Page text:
Marine Conservation Research International is a unique not-for-profit organisation conducting practical conservation projects on vulnerable marine wildlife and habitats, and investigating human impacts including threats such as underwater noise, disturbance and marine debris. R/V Song of the Whale is the team’s purpose built sailing research vessel.
As part of the Classic and working boat rally, you can come visit us this weekend (13th and 14th September). Members of the team will be giving tours of Song of the Whale, you can learn about how we study and protect marine mammals and hear about our exciting upcoming projects which include a porpoise survey of the River Thames. There will also be the opportunity to buy an exclusive whale t-shirt designed for us by Marine Artist of the Year 2013, Sonia Shomalzadeh.
In 2014 we celebrate 25 years of the Song of the Whale research programme, so to mark this momentous year, we have collated all of the observations of marine mammals we have made in the last two decades in order to identify those areas and species with specific conservation needs. At first glance, this map… Continue Reading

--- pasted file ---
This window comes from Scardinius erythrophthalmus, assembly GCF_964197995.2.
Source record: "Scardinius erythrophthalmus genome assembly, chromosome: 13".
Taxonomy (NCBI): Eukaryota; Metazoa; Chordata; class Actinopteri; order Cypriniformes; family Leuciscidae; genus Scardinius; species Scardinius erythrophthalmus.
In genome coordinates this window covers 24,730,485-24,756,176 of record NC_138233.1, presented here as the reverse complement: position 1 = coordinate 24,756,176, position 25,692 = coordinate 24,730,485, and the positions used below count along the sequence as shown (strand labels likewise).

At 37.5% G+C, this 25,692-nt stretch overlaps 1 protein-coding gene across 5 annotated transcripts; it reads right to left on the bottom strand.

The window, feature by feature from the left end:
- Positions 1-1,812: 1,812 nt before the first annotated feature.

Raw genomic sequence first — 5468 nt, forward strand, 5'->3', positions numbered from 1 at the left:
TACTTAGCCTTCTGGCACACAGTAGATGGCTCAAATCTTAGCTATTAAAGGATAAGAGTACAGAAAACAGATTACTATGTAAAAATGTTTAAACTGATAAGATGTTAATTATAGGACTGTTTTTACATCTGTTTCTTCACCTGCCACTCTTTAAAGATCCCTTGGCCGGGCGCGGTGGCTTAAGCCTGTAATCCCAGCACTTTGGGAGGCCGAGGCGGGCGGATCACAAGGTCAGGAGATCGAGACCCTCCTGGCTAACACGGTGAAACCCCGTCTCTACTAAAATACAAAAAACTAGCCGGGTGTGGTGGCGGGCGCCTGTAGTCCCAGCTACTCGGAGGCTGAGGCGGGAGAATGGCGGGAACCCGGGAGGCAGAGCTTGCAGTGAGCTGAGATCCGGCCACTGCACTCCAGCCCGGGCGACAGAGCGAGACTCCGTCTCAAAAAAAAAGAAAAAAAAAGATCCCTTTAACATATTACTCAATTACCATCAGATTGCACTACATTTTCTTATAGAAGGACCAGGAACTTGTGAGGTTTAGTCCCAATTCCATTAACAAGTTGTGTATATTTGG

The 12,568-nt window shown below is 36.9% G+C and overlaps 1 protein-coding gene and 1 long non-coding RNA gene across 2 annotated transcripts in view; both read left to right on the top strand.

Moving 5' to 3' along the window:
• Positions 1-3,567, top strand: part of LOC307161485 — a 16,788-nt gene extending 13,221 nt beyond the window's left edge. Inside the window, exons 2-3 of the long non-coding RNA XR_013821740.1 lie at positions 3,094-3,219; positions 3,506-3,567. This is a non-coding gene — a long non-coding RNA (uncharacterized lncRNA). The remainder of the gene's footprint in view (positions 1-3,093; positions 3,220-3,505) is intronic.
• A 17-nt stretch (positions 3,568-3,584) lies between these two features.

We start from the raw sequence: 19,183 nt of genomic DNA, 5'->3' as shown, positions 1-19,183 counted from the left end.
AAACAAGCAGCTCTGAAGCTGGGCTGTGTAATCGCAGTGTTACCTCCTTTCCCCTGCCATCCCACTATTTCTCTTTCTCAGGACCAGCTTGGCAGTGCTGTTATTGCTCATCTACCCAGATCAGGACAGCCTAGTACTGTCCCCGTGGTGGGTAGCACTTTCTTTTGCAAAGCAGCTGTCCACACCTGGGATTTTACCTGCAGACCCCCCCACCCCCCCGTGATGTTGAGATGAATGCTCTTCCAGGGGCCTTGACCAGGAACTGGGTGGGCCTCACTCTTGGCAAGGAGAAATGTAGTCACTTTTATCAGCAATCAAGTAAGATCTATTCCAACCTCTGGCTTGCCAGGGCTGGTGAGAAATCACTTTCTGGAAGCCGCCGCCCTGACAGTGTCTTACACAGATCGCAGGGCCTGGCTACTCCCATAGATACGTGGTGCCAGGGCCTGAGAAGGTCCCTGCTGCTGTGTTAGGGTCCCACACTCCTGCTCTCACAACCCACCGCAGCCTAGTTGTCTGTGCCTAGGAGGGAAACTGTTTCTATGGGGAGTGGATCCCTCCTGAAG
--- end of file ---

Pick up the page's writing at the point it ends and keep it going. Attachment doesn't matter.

On 20 April MCR’s archival acoustic recorder was deployed 100 km north of Cape Verde Islands on a German (GEOMAR) oceanographic mooring. The deployment was made from the RV Meteor during GEOMAR’s climate change research in the tropical Atlantic. The recorder will log acoustic data for up to 12 months at this site, generating… Continue Reading
Conor joined the German RV Meteor in Mindelo, Cape Verde, this week to deploy an acoustic recorder in partnership with GEOMAR (Helmholtz Centre for Ocean Research, Kiel) and INDP (Instituto Nacional de Desenvolvimento das Pescas), with support from International Fund for Animal Welfare. The purpose of the 18 month long deployment is to investigate the… Continue Reading
The Thames Estuary is home to seals, harbour porpoises and sometimes even whales and dolphins. From historic records it seems that Europe’s smallest whale, the harbour porpoise, used to be a common sight in central London. Due to extreme pollution, harbour porpoises and fish declined in the River Thames, which was declared as biologically… Continue Reading